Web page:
Tuesday, April 6, 2010

What’s happened to the news?

There’s an interesting article in the March/April 2010 edition of the Columbia Journalism Review by Terry McDermott, a former reporter for the LA Times, which sums up nicely what has happened of late to American television news.

It’s titled “Dumb like a Fox” and carries the leader: “Fox News isn’t part of the GOP; it has simply (and shamelessly) mastered the confines of cable.” (All quotations here are taken from this article.)

McDermott argues that people like me, inclined to speak of Fox News as the Ministry of Propaganda of the Bush Administration, or, to update things, the voice of the radical right, have been fooled into thinking it deserves to be listed along with the other news networks (he focuses particularly on MSNBC and CNN in addition to Fox News), when in fact it is primarily best compared to radio talk shows.

I wish McDermott had included ABC and PBS in his survey, rather than limit his coverage to just these three, but his intent was evidently to make this point rather than cover the field.

Many wish the Obama administration had not gone after Fox as it did last fall when its director of communications, Anita Dunn, called Fox News “either the research arm or the communications arm of the Republican Party…” “Let’s not pretend they’re a news organization like CNN is,” she added. All she accomplished, they say, was to provide Fox with dignity it didn’t deserve. Perhaps, but she got it just right and made the point McDermott is making.

Everybody and his uncle have gone after Fox for its claim to be “fair and balanced.” The claim is, in the minds of most people I know, a national joke, and proof positive that a significant number of Americans are dumber than their shoes. We’ve made a mistake there, McDermott claims. We’ve missed the important fact that Fox News, once you accept that it is rightward leaning, is not all that unbalanced, although you have to accept that Neil Cavuto is a “news analyst” rather than a newscaster, despite the way Fox sells him, to buy that. What is unbalanced are the talk shows – Bill O’Reilly, Glenn Beck, Sean Hannity and their regular use of the Limbaugh/Coulter/Malkin ideologues.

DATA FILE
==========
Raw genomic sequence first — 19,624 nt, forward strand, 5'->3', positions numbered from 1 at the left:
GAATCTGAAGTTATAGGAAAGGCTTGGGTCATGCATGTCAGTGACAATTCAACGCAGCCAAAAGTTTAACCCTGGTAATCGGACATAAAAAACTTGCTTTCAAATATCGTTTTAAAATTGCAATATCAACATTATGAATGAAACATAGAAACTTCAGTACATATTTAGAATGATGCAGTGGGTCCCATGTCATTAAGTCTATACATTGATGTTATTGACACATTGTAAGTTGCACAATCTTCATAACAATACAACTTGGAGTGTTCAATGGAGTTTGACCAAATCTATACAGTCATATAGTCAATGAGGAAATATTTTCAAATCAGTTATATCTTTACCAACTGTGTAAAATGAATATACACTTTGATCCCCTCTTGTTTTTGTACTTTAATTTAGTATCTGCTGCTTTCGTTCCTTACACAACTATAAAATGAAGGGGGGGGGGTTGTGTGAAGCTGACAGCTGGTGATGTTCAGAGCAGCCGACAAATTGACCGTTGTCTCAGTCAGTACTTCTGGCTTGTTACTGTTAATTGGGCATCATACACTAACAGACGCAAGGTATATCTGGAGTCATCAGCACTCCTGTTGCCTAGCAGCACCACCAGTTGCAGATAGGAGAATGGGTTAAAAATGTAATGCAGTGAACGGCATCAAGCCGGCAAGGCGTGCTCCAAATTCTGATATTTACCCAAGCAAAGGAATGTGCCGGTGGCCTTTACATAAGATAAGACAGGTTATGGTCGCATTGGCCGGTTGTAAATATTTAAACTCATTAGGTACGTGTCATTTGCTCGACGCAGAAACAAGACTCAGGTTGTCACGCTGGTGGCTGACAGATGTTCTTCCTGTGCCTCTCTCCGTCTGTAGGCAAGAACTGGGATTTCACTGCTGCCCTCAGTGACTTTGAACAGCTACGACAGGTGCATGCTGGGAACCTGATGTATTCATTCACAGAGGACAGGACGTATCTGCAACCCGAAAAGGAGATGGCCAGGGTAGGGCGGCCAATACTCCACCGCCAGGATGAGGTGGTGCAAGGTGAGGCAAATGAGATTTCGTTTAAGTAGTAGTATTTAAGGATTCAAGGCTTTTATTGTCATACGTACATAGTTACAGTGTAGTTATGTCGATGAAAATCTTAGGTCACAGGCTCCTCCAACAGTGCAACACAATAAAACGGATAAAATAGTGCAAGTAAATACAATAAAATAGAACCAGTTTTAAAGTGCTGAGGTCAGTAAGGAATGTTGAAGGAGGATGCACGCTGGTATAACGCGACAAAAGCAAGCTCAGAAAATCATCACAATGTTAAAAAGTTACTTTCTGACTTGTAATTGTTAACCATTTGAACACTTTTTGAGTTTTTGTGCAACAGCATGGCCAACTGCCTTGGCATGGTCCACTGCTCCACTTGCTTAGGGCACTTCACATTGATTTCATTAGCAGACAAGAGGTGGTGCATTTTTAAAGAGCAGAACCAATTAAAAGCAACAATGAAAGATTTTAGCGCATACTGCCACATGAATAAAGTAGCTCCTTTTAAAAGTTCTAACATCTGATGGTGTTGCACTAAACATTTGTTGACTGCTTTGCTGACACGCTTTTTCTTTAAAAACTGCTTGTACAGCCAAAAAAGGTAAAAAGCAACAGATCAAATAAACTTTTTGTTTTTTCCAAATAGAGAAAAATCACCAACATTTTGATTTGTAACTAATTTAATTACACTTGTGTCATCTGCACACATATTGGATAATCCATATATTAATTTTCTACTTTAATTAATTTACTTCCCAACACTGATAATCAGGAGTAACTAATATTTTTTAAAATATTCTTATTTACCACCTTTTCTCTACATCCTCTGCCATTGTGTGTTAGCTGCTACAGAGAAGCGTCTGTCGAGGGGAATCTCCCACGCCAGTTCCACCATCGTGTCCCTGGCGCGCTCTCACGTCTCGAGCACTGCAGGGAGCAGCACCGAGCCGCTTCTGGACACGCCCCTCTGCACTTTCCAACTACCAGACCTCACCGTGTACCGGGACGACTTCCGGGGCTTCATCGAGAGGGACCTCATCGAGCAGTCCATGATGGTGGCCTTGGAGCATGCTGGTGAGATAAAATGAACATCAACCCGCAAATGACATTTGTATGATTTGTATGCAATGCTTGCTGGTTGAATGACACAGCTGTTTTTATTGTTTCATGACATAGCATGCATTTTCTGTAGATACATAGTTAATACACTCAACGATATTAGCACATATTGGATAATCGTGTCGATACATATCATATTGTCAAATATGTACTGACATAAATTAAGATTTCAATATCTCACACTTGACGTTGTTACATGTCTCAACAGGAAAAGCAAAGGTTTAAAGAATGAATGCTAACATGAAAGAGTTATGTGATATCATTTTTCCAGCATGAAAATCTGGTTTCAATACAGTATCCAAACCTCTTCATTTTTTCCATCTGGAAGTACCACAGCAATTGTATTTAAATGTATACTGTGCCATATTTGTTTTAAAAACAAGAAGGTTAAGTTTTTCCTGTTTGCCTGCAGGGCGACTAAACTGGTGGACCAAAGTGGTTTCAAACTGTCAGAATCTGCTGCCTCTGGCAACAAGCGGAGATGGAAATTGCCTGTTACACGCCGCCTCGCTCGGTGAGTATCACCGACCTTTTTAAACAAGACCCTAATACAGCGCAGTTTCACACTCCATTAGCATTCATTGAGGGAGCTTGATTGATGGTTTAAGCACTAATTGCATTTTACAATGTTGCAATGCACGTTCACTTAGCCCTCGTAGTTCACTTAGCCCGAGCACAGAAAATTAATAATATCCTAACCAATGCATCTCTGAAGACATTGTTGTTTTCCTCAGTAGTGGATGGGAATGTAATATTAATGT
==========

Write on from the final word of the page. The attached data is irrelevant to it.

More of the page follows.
With newspapers shutting down left, right, and center in America, and Americans unwilling to pay for news when they think they can get it free on Google (forgetting that somebody has to pay reporters, and good stories can take months to collect), this exchange of objective news reporting for commentary is an obvious outcome of that lack of appreciation for the need to know what is actually happening. Rather, that is, than the desire to be entertained by people you believe you have a right to listen to because they confirm what you already believe.

Newspapers usually have one page of editorials and news on all the other pages. The way to look at Fox, McDermott says, is to see it as if it were a newspaper where that division is reversed. And, by the way, MSNBC is an entirely news-free organization, as well. No reporters at all. True, it does have NBC to draw from. The point is these are not TV news programs; they are TV opinion programs. Which makes sense of the fact that CNN has three times as many reporters and editing staff as Fox. (CNN also outdoes NBC as well.) And helps to explain the drivel on so-called news programs on American television these days.